“These indigenous people were killed for their land,” said Alvin Harvey, SM ’20, an Aero/Astro PhD student and a member of the Navajo Nation, in a presentation to a faculty meeting this spring. “As a land grant college, MIT has a duty to support Indigenous people and students.”
MIT is creating a tenure-track position in Native American studies, beginning in 2023, and adding two new positions in the MLK Visiting Professors and Scholars Program, at least one of which will be assigned to an expert in Native American studies. Over the next two years, the Institute will also support two scholarships for graduates in the MIT Indigenous Language Initiative, a master’s program launched in 2003. MIT is also funding an investigation into Walker and his role. “MIT has a responsibility to expose and illuminate that history so we can learn from it,” Reif wrote.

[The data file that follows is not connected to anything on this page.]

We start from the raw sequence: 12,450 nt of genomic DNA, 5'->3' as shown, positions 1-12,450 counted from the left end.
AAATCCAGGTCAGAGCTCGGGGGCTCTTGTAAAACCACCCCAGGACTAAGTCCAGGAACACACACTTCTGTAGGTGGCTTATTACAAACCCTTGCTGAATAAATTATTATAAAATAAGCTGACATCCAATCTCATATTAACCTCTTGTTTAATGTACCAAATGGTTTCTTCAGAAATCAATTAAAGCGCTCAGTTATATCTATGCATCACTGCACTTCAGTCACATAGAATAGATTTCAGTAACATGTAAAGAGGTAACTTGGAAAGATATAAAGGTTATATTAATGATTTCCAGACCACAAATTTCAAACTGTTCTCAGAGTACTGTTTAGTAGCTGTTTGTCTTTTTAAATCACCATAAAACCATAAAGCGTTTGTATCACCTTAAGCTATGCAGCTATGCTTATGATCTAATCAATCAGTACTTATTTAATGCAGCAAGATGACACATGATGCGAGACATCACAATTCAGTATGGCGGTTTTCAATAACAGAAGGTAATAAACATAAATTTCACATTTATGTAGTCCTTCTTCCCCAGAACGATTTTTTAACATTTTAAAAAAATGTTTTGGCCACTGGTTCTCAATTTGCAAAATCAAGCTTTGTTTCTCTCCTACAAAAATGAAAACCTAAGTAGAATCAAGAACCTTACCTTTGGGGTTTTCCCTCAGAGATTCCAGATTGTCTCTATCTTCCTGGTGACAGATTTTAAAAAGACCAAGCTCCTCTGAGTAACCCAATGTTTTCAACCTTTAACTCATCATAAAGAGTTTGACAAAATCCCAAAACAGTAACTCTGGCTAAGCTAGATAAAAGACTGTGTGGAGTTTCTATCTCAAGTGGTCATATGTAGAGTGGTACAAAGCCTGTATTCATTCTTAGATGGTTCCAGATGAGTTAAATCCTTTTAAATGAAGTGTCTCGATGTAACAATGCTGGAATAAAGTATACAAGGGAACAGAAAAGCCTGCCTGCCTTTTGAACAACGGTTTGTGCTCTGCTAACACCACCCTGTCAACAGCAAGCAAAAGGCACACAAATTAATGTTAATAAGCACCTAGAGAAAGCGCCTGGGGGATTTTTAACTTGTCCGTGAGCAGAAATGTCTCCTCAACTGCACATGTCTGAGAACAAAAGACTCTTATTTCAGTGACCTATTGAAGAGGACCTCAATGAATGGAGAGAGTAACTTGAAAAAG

As David S. Lowry ’03, Distinguished Fellow in Native American Studies, who taught 21H.283 this year, told the faculty, facing hard truths “really creates the future of MIT, where we are all, in all communities, in all disciplines.” , can begin to take care of each other.”